Fitzgerald scholars agree that the author modeled West Egg on Great Neck. But there’s no evidence he ever visited Lands End. Steven Goldleaf, a professor at Pace University who made a documentary about the writer’s relationship to Long Island, called this “a kind of obvious mistake for people to make.”
“Sure, Swope invited Fitzgerald to all these fabulous parties which were inspiration for the book,” Mr. Goldleaf told The Observer. “But not at that house.”
Sands Point historian Irmgard Carras has spent the past month swatting off writers and residents who asked why these people are tearing down Daisy Buchanan’s house.
“They tried to make that ‘the Great Gatsby House,’ but it’s not visible from Great Neck,” she said. “You go over to Great Neck and try to see it, and you cannot. You cannot see Lands End.”
One can, however, catch a glimpse of the house from Kings Point, the northernmost tip of the Great Neck egg. This fact makes Ruth Prigozy—professor of English at Hofstra and executive director of the F. Scott Fitzgerald Society—a believer in the myth of Lands End.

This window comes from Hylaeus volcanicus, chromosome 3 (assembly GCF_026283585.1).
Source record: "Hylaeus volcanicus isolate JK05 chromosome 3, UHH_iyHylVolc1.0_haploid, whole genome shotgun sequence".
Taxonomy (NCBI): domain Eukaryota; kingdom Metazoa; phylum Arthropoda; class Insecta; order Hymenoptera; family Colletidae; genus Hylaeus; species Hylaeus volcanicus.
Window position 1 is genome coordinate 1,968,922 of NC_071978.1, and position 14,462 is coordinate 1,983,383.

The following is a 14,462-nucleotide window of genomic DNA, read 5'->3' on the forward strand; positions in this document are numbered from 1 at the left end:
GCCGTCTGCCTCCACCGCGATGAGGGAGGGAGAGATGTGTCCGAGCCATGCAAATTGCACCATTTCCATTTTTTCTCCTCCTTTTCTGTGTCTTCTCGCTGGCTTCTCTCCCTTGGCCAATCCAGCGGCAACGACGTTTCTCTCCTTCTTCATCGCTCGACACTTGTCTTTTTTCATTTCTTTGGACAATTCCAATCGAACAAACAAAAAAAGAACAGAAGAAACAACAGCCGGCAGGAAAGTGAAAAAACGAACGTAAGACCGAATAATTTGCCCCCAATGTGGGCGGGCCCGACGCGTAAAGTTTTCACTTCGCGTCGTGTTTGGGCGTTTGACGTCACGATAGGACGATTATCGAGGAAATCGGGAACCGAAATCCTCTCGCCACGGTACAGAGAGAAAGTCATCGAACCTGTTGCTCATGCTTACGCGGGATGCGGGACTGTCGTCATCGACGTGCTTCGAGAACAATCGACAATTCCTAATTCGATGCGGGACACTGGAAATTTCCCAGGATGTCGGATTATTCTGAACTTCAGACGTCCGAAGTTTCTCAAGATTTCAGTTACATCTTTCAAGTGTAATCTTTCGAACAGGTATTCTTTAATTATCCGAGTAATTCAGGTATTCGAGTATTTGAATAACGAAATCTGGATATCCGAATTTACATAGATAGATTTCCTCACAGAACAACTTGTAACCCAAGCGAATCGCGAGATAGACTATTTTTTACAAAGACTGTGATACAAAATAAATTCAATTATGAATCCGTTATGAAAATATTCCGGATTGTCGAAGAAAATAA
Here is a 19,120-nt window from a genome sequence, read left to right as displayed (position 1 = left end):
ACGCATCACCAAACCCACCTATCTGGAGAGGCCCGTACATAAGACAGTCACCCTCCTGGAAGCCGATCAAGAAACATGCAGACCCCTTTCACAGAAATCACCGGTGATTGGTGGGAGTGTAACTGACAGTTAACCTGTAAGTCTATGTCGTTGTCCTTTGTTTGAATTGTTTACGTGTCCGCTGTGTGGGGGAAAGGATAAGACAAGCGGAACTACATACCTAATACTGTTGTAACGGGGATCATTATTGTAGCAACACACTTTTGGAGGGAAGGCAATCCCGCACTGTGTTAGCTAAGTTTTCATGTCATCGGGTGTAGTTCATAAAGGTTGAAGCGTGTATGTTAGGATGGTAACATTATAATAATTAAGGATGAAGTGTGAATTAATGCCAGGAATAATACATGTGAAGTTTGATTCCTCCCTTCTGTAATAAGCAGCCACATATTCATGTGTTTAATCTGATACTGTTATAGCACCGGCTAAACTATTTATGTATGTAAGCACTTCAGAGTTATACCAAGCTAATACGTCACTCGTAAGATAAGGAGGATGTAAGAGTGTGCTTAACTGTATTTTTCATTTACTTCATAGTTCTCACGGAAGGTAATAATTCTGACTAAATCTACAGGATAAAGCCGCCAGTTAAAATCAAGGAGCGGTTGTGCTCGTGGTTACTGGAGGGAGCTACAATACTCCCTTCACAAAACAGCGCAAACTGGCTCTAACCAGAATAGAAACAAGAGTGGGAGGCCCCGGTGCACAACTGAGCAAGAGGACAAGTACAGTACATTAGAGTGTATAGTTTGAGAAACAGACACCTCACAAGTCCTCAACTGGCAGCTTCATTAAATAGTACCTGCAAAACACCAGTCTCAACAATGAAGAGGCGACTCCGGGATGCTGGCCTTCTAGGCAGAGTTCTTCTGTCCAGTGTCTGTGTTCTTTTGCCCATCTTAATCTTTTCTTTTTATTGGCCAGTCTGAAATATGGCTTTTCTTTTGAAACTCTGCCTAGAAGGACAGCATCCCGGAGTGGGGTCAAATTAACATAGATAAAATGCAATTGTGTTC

“The two of them”—Fitzgerald and Lardner—“used to sit on the porch and drink and look across the water, and when you look across the water, you can’t see Lands End,” Ms. Prigozy told The Observer. “But they used to go to parties at Kings Point, and you can see Lands End from there. I think that he would see Lands End, and that he was there a couple of times. I think he was tremendously impressed by it.”
There’s also Monica Randall, author of Mansions of Long Island’s Gold Coast, and her fervent claims that the deniers simply haven’t talked to the right people. Her research, decades ago, gave her access to the butlers and caretakers who staffed Lands End in its heyday. She claims that before they died, these witnesses possessed the real story.